Deﬁning the Statement
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Deﬁning the Statement book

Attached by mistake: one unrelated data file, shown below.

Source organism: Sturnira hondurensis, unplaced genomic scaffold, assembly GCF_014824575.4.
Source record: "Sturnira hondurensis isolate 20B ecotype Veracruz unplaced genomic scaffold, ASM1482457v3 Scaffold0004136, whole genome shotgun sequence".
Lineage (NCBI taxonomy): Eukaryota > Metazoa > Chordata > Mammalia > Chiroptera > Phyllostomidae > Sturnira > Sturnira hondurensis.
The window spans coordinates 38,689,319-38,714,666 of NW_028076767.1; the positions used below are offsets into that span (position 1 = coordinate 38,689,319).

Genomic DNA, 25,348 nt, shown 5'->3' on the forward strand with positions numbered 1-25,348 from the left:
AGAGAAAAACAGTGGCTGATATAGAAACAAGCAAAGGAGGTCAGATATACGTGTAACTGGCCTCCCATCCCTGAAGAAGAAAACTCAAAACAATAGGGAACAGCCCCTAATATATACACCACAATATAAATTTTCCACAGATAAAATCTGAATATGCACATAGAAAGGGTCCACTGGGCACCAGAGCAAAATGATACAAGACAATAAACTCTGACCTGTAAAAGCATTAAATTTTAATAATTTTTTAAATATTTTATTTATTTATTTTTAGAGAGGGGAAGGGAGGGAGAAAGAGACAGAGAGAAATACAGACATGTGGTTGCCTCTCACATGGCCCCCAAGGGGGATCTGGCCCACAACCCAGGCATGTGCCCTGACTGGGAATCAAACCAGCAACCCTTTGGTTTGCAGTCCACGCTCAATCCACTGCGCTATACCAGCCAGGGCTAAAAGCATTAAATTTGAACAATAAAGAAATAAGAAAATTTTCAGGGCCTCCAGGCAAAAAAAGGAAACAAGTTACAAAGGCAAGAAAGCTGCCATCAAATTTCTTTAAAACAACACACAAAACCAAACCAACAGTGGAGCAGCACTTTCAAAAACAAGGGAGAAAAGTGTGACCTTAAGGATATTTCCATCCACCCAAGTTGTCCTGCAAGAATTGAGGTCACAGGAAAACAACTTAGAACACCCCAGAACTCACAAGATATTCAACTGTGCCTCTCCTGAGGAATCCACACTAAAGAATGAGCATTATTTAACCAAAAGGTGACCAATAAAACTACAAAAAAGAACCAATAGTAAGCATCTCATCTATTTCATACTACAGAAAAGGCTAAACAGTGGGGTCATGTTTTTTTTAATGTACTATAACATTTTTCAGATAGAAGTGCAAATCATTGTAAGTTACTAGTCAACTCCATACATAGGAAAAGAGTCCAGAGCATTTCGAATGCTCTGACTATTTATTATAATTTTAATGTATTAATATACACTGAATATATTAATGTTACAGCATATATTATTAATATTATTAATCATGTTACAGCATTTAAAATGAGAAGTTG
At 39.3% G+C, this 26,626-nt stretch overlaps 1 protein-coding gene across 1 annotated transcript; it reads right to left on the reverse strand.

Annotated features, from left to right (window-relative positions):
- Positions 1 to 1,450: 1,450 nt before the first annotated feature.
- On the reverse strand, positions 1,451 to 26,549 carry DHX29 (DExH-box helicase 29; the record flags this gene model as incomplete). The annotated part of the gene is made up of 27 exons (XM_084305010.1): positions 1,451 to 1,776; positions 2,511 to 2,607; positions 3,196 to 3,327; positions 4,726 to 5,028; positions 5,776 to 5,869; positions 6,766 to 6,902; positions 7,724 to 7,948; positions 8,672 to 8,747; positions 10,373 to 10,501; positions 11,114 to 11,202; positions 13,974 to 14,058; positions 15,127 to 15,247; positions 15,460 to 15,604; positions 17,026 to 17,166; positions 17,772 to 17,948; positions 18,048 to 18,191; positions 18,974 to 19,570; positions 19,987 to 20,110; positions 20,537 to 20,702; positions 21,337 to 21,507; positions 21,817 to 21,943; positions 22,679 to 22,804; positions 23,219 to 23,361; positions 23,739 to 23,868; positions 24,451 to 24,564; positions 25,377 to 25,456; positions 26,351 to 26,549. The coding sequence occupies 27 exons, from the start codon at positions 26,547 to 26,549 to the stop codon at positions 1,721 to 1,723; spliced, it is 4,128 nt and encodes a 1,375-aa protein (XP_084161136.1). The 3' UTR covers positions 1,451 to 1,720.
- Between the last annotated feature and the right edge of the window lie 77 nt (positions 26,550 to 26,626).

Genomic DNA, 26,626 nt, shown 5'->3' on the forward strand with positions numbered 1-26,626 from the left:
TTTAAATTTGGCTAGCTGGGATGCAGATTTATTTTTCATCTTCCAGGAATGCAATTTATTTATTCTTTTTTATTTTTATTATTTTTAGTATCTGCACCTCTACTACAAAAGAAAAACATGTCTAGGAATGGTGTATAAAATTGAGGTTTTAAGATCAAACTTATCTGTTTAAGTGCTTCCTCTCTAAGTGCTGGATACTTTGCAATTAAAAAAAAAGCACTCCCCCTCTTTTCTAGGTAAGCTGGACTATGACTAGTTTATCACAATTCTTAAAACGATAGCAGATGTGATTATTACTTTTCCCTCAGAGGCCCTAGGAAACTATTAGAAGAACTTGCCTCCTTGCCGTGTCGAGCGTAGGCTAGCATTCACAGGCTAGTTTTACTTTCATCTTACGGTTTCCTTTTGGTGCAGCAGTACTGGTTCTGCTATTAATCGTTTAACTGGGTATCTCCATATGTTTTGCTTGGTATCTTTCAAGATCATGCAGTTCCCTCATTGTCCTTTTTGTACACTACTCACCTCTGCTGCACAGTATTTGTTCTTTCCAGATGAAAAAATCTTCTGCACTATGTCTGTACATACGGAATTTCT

I suppose that by now we have accepted the risk; that we are now willing, in order to articulate the great surface of discourse, to posit the existence of those somewhat strange, somewhat distant ﬁgures that I have called discursive formations; that we have put to one side, not in a deﬁnitive way, but for a time and out of methodological rigour, the traditional unities of the book and the œuvre; that we have ceased to accept as a principle of unity the laws of constructing discourse (with the formal organization that results), or the situation of the speaking subject (with the context and the psychological nucleus that characterize it); that we no longer relate discourse to the primary ground of experience, nor to the a priori authority of knowledge; but that we seek the rules of its formation in discourse itself. I suppose that we have agreed to undertake these long inquiries into the system of emergence of objects, the system of the appearance and distribution of enunciative modes, the system of the placing and dispersion of concepts, the system of the deployment of strategic choices. I suppose that we are willing to construct such abstract, problematic unities, instead of welcoming those that presented themselves as being more or less perceptually familiar, if not as self-evident realities.